I’d been a defense attorney and a journalist and somehow ended up working in corporate communications. I knew I wanted to do something I’d find truly meaningful now. But what does “meaningful” mean? I talked to a number of people – including an auto worker, a nurse and a theologian — and concluded that what I wanted was personal, hands-on connection with people whom I could help in some way.
Looking back over my life, I realized that I had repeatedly volunteered to teach English to immigrants, and concluded that here was something I would like to do as a full time job. I took a six-week certificate course, landed part-time work teaching foreign students, and eventually found a job teaching immigrants at a community college. I love it. I feel like it’s what I’m supposed to be doing.
KH: What three tips would you give other older workers facing a similar situation, to turn their next act into a winning one?
JK: 1. If you need to acquire new skills or brush up on your old ones, don’t be self-conscious about going to school with people your kids’ age. If you just act natural and avoid mirrors as much as possible, you’ll soon see your classmates as peers, and they’ll treat you just like anybody else, as will the teachers.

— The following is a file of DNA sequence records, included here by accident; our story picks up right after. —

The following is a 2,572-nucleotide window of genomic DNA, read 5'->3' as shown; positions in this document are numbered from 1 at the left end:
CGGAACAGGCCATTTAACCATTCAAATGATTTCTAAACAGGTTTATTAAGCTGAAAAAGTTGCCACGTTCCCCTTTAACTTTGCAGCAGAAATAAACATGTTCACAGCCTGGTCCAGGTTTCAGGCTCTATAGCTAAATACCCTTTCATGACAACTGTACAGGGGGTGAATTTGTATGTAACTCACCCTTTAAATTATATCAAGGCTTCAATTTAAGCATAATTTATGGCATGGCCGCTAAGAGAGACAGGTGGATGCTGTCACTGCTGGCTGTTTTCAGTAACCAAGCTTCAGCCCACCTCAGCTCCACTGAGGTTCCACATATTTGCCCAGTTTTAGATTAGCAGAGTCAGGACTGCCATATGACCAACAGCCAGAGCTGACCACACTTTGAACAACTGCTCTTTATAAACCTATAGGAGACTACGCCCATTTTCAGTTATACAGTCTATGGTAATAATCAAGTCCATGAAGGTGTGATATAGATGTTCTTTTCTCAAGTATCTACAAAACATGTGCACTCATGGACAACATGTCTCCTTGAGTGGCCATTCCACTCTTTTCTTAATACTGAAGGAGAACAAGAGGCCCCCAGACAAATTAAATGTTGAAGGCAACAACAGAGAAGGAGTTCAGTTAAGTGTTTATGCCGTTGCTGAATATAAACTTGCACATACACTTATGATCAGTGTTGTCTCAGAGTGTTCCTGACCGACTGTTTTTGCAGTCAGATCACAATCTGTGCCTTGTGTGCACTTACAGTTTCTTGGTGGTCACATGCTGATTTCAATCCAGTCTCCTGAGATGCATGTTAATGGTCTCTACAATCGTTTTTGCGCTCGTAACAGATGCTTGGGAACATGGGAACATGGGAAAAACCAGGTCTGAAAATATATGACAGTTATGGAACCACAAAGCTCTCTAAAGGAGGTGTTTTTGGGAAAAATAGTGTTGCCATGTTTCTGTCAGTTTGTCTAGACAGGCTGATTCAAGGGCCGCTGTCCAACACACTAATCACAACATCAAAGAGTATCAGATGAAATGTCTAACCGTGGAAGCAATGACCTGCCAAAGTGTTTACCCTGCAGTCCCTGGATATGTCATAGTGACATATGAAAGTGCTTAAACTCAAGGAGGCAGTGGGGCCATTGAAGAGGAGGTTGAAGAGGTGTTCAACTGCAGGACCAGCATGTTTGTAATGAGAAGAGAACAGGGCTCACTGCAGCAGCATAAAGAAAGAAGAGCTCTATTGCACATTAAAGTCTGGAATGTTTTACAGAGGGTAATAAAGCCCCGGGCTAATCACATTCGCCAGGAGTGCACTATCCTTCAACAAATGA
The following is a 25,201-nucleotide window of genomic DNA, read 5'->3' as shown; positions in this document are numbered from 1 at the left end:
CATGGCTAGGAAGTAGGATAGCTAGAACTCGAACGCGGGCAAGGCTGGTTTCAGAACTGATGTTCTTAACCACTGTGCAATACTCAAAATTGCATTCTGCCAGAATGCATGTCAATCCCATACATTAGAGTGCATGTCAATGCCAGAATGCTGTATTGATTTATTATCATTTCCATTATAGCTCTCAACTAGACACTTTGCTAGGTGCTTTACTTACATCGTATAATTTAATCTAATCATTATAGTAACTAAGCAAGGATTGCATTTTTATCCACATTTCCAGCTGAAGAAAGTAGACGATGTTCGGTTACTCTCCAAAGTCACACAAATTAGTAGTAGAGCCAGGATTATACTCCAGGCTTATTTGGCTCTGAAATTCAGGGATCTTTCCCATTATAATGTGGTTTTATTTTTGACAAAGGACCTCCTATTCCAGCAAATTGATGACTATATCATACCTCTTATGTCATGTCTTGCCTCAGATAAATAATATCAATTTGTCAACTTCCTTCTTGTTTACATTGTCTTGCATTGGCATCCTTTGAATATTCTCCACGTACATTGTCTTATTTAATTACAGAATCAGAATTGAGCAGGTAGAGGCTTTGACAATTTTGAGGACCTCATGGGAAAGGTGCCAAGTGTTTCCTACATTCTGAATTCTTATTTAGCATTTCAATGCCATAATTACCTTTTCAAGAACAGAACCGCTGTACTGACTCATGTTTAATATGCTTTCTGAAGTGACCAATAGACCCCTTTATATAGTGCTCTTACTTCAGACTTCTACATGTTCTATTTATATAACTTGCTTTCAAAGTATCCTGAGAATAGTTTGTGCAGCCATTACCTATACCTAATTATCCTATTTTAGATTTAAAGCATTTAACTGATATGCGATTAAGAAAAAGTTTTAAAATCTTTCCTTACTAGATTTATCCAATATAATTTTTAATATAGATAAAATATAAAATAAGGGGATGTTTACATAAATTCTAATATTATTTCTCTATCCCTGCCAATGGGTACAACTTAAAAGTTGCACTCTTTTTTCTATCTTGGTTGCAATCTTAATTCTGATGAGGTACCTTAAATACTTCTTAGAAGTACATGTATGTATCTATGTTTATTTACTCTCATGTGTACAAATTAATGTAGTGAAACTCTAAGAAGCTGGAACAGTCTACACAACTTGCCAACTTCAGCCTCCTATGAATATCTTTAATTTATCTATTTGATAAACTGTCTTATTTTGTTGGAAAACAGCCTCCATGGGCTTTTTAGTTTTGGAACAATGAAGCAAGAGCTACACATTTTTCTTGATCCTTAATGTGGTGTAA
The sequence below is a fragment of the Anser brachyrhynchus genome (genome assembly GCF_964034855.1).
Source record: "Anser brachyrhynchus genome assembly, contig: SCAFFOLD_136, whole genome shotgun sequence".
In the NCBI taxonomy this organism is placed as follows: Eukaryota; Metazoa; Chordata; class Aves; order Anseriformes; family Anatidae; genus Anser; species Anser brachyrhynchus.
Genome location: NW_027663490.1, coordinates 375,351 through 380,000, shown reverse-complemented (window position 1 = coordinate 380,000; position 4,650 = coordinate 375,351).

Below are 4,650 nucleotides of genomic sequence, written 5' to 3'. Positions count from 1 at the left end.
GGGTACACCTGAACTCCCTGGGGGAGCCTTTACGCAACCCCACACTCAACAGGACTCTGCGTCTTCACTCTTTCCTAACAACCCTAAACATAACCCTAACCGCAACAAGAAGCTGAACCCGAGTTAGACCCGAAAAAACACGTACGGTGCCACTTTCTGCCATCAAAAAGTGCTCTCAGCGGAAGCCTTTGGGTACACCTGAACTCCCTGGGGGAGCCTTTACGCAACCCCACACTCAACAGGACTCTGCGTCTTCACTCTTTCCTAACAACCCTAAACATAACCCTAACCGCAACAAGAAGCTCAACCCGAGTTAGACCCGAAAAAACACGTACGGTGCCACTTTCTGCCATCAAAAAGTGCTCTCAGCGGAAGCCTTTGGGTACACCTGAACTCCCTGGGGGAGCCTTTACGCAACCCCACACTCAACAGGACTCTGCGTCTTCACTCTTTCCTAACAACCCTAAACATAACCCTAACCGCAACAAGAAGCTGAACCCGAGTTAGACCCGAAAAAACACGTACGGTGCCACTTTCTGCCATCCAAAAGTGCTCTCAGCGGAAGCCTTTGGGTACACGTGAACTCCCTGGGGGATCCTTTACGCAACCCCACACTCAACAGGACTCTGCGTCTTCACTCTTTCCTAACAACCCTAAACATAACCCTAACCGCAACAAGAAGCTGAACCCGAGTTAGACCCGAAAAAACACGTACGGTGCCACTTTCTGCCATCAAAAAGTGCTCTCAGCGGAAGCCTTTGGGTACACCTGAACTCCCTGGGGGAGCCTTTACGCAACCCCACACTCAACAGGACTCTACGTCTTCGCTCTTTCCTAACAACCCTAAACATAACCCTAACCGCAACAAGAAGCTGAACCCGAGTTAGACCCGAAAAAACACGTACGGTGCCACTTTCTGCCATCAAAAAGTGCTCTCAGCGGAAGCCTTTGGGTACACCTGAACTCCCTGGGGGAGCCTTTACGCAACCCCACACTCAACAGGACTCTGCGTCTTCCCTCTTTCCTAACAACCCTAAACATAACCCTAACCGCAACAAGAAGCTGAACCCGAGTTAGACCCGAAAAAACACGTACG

2. Don’t be afraid to embark on a course of study that may take some time. If you find yourself thinking, “By the time I finish this full-year course, I’ll be 60,” ask yourself, “How old will I be in a year if I don’t take this course?”
KH: What is the greatest reward of your new work?
JK: Teaching English to immigrants at a community college, I’ve become part of a genuine, larger “we.” That’s the greatest reward. There’s no falseness, no artifice; no one is using anyone else as a means to an end. We are all in the classroom to learn together, to succeed together, to empower and support one another. I love the students, and I love loving them, and I love their loving me. A lot of us are poor people; some of us are more educated than others; but we all respect one another as equals – just as the Framers of the Constitution intended.
By contrast, as a corporate communications guy and editor of a magazine aimed at employees, my job was to make employees feel that “we” were all part of the company, all part of a team. That turned out not to be true. After laying off 500 people one day, the CEO told the financial press, “We’ve eliminated the bloat.” That tells you all you need to know. Who’s “we”? Who’s “the bloat”?